Crude resumed weakness after a brief recovery in Asian session. The front-month contract for WTI crude oil price plunged and approached 88 after OPEC signaled potential increase in supply. Saudi Arabia's Oil Minister Ali al-Naimi said the cartel may increase oil output to meet demand from mainly 3 regions, Asia particularly China and India, Middle East and Latin America. Al-Naimi also said that 'some OPEC countries will increase their production capacities, thus maintaining OPEC's spare capacity at approximately 6M bpd'. The cartel said in the January monthly report that it's 6M bpd of spare capacity could 'quickly be made available to the market'. As we mentioned last week in 'OPEC will Act to Prevent Excessive Rise in Oil Prices', the price rally will be different from the one we experienced in 1H08. Any rise above 100 would be unsustainable as the OPEC will raise supply to prevent oil prices to rise excessively.
Gold changed little in European session, hovering with a range of less than $10/oz. Although gold price started 2011 on a weak note, we remain bullish on the yellow metal. Similar to 2010, the key factor driving gold price higher is investment demand which will likely offset deteriorating fundamentals.
GFMS said in its Gold Survey Update 2 that it's feasible for gold price to break 1600 in late 2011 or early 2012. While fundamentals may weaken, investment demand should fill the demand/supply gap. On the supply side, GFMS estimated that mine productions soared +3% in 2010 to a record high of 2652 metric tons, marginally surpassing the previous high set in 2001. Mine output is expected to gain +6.4% in the first half of 2011 as new projects come on stream. Scrap supply jumped +22% y/y in 2H10 as gold price advanced but the rise in supply will ease in 1H11. On the demand side, jewelry demand will probably drop around -7% in 1H11, following a +16% increase in 2010, leading to the decline in fabrication demand. The impact of producers' de-hedging will also reduce significantly this year. The elimination of de-hedging and the drop in jewelry demand will need to be absorbed by rising investment demand.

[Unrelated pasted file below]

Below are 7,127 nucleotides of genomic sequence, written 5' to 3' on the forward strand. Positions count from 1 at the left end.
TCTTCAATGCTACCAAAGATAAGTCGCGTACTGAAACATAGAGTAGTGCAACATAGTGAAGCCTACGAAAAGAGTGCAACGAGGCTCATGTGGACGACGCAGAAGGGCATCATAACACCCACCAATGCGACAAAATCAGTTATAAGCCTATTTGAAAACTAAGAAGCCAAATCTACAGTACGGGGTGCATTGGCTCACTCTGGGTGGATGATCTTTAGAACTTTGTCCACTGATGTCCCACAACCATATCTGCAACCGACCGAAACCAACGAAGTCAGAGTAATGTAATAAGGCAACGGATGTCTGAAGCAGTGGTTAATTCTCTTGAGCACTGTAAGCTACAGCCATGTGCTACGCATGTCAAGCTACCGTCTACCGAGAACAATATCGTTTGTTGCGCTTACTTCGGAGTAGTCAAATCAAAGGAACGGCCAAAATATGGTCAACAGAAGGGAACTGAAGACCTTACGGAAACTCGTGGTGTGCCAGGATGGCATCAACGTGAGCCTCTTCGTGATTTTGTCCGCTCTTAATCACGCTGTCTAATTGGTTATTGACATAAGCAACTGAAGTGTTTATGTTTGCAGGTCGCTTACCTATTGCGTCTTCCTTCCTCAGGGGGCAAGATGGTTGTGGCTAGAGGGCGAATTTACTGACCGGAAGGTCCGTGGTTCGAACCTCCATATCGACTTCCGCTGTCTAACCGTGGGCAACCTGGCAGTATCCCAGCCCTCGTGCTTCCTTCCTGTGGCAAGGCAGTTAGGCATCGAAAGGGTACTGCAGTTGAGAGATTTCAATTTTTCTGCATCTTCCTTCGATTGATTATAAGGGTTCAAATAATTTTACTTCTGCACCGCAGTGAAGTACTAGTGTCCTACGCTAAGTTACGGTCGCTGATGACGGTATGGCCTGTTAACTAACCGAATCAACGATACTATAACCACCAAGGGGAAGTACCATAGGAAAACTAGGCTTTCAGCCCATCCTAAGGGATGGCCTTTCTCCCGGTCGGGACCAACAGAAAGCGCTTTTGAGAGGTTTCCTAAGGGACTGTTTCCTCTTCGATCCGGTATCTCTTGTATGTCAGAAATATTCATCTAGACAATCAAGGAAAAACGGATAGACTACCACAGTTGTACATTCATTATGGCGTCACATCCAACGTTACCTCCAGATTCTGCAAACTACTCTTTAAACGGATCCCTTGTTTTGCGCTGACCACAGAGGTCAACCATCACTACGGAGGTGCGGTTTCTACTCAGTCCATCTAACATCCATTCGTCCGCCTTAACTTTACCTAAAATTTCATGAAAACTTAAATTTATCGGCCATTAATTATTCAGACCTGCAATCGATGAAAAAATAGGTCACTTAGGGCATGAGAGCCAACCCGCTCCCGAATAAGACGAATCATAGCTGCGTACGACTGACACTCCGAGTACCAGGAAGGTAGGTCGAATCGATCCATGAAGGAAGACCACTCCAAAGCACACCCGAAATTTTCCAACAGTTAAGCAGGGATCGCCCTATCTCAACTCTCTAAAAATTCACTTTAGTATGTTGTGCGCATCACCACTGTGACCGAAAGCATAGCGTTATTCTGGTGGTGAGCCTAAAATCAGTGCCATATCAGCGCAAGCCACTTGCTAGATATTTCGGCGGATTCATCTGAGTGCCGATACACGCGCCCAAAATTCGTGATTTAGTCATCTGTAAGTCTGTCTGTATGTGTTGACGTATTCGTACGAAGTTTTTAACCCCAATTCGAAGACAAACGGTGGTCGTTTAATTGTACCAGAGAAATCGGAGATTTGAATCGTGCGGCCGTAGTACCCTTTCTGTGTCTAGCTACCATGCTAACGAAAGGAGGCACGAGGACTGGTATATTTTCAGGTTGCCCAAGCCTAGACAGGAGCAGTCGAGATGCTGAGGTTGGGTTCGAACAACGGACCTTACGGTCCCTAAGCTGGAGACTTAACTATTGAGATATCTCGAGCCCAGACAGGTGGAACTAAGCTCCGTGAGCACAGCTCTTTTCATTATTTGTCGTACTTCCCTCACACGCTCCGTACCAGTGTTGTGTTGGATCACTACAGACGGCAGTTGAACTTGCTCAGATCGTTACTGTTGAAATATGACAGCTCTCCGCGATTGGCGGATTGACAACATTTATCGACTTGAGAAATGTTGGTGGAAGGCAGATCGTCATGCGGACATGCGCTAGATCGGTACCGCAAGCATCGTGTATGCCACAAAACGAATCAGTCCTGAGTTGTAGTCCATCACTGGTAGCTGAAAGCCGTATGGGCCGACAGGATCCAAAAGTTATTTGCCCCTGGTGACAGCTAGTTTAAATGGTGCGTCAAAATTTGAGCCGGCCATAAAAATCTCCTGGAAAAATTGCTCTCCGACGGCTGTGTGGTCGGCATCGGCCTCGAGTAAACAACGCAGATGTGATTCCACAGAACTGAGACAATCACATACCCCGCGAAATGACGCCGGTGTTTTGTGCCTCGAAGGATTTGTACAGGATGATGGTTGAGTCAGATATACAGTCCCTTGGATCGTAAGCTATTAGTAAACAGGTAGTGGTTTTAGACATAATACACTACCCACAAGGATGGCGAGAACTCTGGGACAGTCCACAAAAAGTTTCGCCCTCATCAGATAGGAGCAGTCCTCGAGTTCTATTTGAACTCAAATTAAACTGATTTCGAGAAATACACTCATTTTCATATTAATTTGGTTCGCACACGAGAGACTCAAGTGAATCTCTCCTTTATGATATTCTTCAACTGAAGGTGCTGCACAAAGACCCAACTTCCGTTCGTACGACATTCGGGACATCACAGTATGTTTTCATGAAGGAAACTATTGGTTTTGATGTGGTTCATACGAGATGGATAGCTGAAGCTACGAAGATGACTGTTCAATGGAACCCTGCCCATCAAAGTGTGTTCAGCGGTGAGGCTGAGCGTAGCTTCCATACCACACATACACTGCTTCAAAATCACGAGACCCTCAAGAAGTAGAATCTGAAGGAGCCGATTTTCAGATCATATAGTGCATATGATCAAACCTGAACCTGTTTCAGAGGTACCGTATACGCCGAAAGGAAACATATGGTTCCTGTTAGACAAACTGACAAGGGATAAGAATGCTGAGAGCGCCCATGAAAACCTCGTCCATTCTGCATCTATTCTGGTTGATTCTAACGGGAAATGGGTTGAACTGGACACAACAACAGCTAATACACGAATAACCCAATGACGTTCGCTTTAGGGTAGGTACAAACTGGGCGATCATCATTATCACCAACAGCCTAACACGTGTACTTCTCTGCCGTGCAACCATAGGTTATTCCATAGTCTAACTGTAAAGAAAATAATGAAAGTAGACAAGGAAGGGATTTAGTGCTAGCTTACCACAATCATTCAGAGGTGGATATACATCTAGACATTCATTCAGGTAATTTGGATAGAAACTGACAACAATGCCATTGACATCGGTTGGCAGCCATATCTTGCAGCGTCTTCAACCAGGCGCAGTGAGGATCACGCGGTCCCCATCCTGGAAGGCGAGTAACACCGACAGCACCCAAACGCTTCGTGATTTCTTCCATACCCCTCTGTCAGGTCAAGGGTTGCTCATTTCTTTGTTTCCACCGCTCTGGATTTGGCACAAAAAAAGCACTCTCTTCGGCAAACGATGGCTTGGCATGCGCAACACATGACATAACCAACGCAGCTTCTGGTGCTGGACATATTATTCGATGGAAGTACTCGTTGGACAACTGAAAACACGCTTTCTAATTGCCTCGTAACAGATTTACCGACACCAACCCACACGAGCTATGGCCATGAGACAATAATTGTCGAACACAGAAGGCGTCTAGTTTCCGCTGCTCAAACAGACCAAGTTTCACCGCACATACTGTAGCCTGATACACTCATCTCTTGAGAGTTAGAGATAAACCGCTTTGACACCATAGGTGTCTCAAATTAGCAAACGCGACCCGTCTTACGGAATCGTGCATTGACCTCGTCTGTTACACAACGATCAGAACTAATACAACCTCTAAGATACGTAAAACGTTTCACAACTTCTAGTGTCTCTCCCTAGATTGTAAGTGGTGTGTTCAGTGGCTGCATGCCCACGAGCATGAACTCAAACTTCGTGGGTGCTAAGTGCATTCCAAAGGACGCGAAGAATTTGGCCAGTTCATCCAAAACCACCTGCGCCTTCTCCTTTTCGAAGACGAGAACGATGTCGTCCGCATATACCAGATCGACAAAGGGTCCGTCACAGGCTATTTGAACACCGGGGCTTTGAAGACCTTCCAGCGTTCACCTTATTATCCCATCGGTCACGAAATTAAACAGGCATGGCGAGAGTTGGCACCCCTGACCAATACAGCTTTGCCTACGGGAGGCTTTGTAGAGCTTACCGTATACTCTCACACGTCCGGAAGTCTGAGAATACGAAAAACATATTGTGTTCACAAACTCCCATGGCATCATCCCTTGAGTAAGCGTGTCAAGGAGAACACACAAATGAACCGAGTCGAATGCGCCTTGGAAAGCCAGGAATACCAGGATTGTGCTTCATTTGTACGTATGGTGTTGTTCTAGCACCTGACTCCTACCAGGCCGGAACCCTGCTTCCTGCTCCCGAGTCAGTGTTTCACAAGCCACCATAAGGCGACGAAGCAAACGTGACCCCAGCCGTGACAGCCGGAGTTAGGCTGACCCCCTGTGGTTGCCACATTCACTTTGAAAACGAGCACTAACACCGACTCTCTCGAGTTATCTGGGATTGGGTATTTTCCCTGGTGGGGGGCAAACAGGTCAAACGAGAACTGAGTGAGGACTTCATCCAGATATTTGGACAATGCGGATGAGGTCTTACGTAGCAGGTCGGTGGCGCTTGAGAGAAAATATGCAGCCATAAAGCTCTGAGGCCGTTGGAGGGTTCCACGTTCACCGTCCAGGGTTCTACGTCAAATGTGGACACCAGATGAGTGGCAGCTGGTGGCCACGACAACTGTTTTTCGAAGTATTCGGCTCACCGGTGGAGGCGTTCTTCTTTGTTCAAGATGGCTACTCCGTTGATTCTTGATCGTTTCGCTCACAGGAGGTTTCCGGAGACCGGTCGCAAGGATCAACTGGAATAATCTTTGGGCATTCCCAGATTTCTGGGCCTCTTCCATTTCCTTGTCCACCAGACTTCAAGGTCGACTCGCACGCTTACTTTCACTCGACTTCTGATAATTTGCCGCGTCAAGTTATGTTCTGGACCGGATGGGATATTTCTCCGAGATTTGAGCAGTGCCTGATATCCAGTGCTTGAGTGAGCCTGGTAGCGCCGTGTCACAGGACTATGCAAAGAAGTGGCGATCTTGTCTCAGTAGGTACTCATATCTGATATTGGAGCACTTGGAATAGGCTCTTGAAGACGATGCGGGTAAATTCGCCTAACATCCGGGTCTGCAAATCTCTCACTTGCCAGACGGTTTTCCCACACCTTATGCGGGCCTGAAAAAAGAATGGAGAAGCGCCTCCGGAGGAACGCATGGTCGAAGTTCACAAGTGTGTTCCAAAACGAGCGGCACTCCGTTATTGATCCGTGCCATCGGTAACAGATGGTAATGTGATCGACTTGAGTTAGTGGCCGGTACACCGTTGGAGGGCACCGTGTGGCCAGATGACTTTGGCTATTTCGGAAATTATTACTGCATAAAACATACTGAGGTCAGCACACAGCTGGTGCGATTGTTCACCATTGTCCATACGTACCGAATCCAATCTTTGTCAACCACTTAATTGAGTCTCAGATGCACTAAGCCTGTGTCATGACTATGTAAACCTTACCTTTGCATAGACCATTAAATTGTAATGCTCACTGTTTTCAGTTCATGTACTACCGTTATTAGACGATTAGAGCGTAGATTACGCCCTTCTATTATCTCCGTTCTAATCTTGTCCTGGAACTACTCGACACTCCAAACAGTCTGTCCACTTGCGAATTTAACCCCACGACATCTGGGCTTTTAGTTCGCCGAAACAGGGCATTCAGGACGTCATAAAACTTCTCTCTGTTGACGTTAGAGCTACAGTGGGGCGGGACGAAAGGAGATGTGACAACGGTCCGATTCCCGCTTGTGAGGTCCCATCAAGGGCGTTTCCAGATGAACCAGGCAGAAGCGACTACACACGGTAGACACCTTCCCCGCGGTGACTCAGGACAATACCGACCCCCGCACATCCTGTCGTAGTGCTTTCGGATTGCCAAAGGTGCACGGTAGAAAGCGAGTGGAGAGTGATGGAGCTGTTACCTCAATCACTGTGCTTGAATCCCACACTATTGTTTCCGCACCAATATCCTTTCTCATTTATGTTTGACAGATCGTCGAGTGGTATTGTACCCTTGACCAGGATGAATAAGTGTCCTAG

Despite improvements in macroeconomic in the US and Europe, reasons for investments in gold remain intact. Interest rates will stay low in most advanced economies. According to GFMS, much of the demand will be 'driven by still low interest rates, poor returns elsewhere (and) the elevated level of government debts in Europe, the United States and Japan'. The Fed will leave the policy rate unchanged at exceptionally low levels throughout 2011. In the Eurozone, depending on how the sovereign debt crisis evolves, the ECB shall keep the main refinancing rate at 1% at least until 4Q11. Should the situation in peripheral economies deteriorate, the central bank may extend liquidity provisions. The lack of confidence in fiat currencies will drive investors to gold.
With the exception of the IMF, official sectors have shifted from a net seller to net buyer of gold in 2010. The phenomenon will continue to year. Meanwhile, robust demand from Asian economies also benefits the metal.